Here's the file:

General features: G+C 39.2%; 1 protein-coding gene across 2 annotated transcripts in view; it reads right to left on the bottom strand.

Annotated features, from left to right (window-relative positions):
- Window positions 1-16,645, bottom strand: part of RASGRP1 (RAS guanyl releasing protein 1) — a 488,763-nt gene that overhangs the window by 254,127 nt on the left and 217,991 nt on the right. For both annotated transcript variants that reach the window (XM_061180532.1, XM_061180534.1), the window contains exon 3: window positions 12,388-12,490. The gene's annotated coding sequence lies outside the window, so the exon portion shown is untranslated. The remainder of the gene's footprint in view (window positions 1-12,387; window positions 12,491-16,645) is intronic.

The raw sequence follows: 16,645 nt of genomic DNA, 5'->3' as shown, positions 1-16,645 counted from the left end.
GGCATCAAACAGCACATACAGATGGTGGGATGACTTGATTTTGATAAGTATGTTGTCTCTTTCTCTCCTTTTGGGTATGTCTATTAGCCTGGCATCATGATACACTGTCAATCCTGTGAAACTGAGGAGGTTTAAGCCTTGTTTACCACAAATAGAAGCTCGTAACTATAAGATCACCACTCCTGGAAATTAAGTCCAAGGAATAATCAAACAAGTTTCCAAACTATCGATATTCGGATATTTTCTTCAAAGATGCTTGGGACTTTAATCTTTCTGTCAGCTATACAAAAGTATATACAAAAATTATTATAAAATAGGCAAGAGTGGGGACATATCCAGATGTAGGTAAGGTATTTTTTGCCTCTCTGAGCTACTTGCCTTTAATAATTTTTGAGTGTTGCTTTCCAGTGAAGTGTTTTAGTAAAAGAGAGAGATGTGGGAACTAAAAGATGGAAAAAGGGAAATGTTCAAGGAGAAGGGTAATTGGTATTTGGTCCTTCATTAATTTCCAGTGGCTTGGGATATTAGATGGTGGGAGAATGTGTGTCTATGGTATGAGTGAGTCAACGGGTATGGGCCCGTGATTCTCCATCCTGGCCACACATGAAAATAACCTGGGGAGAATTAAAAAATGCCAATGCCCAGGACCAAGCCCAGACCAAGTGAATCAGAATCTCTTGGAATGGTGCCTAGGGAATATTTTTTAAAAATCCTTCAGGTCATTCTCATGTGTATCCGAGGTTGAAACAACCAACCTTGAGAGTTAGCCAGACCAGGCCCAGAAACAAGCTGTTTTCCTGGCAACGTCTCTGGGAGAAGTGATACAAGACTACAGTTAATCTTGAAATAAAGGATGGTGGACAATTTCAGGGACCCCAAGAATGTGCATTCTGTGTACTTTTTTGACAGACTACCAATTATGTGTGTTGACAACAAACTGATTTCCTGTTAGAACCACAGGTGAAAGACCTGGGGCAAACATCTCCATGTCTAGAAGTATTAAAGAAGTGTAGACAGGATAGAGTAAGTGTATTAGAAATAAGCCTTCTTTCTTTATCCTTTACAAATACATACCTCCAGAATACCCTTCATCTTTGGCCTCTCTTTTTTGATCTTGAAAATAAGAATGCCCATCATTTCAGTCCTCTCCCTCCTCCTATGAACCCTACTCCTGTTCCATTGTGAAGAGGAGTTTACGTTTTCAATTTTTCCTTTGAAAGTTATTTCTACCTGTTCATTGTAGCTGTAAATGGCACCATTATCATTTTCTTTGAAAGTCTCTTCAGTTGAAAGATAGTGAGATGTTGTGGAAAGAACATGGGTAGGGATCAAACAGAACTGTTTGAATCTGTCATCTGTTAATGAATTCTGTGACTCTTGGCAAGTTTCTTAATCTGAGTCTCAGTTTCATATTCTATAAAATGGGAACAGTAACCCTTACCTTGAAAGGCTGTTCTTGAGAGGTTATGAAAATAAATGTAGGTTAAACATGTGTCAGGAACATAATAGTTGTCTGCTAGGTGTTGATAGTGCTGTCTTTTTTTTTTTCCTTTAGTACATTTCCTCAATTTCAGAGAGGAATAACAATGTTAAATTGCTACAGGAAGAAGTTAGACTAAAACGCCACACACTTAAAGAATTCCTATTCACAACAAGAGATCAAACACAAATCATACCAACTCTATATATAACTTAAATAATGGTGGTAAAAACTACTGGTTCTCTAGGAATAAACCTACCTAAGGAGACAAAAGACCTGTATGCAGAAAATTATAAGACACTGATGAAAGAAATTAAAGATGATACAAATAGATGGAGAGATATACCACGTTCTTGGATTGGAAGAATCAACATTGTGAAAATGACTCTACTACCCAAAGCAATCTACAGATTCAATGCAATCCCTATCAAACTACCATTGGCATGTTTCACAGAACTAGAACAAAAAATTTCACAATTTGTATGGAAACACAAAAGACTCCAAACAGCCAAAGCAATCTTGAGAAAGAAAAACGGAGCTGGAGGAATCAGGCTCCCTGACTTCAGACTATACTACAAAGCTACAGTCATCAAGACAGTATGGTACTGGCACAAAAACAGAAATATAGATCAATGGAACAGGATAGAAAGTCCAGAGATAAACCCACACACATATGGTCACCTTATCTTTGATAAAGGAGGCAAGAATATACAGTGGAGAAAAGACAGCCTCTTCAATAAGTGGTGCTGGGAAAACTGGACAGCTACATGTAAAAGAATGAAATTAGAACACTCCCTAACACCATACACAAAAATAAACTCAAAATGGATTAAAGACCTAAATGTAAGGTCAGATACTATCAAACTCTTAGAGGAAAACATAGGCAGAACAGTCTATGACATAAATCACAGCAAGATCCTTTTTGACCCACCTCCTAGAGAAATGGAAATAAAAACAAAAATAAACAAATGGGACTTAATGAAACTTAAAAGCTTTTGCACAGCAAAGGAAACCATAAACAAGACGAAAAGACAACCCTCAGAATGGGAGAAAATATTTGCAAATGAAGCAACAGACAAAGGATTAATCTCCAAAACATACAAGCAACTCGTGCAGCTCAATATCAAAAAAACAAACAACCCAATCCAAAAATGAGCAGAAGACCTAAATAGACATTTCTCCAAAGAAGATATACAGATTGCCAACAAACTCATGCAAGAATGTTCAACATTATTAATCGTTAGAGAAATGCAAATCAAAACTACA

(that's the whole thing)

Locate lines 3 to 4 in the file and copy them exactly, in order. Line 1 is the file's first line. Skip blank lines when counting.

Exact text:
- Window positions 1-16,645, bottom strand: part of RASGRP1 (RAS guanyl releasing protein 1) — a 488,763-nt gene that overhangs the window by 254,127 nt on the left and 217,991 nt on the right. For both annotated transcript variants that reach the window (XM_061180532.1, XM_061180534.1), the window contains exon 3: window positions 12,388-12,490. The gene's annotated coding sequence lies outside the window, so the exon portion shown is untranslated. The remainder of the gene's footprint in view (window positions 1-12,387; window positions 12,491-16,645) is intronic.

The raw sequence follows: 16,645 nt of genomic DNA, 5'->3' as shown, positions 1-16,645 counted from the left end.